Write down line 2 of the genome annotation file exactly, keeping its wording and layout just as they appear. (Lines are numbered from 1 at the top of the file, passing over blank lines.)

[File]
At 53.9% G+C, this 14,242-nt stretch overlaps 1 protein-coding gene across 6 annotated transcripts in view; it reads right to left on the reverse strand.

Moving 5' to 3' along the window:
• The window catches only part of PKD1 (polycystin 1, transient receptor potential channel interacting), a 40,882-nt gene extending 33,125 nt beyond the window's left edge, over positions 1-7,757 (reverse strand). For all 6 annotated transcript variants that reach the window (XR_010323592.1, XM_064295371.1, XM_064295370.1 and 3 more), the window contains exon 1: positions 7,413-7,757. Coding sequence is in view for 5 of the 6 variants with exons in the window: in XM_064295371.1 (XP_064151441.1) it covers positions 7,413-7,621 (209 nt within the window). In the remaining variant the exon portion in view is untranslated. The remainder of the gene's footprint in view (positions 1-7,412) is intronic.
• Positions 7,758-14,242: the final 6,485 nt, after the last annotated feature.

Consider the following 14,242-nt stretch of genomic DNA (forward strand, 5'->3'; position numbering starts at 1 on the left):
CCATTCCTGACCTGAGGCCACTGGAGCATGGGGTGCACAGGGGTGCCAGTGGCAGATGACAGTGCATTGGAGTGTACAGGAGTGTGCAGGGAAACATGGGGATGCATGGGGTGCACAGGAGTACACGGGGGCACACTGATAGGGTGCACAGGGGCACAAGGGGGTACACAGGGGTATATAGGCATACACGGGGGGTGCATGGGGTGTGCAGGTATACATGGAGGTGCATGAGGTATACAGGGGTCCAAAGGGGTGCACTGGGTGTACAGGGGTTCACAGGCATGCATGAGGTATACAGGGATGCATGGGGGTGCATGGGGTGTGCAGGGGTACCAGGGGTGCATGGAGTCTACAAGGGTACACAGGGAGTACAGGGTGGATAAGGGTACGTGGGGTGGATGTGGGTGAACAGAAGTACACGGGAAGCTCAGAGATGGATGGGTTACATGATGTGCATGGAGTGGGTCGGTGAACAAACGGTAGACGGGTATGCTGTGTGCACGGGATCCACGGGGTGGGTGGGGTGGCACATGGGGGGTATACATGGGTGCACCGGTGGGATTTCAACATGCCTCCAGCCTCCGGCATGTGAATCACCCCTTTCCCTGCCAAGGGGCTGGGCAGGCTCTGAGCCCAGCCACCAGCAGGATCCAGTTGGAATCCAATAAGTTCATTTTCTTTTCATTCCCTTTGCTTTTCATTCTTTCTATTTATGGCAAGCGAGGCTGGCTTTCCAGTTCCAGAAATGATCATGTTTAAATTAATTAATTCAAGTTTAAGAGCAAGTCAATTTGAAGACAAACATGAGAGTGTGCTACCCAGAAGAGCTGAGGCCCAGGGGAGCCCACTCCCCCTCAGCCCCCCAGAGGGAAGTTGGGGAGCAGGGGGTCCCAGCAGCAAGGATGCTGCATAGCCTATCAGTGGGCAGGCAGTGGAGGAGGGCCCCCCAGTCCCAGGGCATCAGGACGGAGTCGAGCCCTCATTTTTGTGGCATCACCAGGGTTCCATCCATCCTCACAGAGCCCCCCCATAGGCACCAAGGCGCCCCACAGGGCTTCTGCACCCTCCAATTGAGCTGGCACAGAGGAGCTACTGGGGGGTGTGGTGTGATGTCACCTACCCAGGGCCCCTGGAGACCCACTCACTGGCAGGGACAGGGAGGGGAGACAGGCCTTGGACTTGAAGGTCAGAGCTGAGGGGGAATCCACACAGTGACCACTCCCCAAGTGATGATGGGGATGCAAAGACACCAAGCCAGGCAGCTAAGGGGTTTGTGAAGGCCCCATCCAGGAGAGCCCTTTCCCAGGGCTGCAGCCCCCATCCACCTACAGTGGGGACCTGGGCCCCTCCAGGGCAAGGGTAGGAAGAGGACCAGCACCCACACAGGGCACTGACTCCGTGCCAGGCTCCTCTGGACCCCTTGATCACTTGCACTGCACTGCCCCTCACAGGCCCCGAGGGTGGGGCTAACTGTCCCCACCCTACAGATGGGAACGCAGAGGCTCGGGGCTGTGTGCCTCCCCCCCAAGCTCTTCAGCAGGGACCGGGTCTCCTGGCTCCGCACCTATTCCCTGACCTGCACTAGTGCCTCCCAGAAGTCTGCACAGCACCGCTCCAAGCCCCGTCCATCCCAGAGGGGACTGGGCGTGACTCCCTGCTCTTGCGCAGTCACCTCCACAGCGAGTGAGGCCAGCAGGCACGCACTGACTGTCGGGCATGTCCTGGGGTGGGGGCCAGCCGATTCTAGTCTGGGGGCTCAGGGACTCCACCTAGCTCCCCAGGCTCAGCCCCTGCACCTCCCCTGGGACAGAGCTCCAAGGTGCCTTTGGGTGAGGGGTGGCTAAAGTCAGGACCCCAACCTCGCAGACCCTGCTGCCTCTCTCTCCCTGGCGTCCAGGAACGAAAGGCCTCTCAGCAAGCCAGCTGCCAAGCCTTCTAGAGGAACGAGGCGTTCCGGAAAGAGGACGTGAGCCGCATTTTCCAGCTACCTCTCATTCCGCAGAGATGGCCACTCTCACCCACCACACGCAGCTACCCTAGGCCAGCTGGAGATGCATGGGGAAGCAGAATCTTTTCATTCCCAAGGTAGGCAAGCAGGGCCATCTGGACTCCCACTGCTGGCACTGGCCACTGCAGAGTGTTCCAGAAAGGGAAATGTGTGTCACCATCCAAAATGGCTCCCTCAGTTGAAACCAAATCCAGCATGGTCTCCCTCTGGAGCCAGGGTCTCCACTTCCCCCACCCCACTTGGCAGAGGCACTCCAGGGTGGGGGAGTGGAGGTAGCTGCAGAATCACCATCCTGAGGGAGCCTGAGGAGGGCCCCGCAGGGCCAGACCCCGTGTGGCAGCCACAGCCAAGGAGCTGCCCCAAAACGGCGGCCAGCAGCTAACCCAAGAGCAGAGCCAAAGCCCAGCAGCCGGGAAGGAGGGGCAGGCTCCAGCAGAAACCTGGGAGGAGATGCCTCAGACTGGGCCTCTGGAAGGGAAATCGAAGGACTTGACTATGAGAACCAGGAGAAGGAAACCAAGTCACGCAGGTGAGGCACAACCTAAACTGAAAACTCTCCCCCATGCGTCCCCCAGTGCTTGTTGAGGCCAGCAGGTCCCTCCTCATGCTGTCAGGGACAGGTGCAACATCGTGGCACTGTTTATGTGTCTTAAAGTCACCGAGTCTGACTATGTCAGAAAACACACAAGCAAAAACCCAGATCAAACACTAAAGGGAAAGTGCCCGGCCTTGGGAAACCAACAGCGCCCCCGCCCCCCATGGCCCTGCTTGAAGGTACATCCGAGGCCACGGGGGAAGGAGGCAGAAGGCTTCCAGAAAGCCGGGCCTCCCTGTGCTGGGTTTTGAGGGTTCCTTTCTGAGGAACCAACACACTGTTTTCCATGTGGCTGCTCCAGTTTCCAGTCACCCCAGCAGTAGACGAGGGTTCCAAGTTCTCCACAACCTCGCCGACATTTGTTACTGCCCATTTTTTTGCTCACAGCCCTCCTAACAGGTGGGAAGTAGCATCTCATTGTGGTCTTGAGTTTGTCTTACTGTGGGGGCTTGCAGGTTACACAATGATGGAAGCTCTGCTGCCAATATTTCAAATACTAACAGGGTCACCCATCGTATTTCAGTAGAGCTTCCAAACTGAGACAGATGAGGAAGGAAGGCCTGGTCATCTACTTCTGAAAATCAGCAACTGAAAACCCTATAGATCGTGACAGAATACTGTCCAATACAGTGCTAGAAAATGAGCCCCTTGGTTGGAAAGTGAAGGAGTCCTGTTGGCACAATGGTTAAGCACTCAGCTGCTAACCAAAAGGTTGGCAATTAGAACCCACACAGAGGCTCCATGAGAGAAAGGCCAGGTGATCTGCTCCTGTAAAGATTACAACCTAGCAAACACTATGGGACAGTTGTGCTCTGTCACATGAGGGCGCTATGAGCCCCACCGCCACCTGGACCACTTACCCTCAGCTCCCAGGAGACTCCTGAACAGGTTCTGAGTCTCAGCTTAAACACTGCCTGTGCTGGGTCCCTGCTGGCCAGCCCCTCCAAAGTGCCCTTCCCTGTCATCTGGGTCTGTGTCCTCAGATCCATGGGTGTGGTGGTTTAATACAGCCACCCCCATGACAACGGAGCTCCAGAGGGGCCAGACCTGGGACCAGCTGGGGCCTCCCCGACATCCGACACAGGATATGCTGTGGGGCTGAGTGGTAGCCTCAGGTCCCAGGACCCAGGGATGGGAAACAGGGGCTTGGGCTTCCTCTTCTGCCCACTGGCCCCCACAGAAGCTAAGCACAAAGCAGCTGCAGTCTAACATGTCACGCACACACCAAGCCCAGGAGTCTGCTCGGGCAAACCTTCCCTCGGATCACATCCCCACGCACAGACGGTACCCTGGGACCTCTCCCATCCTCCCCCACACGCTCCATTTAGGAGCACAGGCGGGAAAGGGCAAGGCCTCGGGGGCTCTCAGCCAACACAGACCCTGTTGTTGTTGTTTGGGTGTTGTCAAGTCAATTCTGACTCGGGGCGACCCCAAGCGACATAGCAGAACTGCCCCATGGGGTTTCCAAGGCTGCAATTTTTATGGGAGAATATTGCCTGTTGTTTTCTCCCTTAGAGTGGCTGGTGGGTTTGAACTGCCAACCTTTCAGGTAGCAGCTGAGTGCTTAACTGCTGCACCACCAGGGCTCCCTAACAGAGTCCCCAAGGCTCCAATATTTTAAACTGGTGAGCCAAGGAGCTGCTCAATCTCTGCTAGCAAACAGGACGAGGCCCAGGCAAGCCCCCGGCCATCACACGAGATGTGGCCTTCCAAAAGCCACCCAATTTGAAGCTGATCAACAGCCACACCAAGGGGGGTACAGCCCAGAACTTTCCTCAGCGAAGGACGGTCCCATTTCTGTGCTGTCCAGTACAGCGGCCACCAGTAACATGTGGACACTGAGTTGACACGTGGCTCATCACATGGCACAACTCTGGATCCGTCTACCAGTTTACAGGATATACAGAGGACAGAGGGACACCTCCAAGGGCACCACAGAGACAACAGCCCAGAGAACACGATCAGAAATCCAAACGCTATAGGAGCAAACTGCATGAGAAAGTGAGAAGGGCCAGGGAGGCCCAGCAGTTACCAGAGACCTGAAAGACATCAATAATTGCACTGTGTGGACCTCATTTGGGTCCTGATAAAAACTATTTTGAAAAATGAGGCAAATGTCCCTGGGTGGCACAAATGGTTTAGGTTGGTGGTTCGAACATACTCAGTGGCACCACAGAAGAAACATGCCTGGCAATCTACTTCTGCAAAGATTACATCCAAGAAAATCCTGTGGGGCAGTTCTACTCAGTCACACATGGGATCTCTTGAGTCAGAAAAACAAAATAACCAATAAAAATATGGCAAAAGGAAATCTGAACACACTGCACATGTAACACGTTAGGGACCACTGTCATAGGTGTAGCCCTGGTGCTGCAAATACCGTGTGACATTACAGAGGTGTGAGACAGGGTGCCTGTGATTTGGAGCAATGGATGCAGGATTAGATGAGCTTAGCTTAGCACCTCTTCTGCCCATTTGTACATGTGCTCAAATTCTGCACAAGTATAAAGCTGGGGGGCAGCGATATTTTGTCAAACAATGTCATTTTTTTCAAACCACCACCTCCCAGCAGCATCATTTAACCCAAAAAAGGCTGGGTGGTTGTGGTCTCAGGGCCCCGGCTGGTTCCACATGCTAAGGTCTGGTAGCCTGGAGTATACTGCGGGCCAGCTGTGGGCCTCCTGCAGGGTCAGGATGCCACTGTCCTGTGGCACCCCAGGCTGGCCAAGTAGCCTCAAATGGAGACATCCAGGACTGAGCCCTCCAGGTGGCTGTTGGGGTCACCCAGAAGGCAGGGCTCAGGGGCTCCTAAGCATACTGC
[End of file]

Moving 5' to 3' along the window: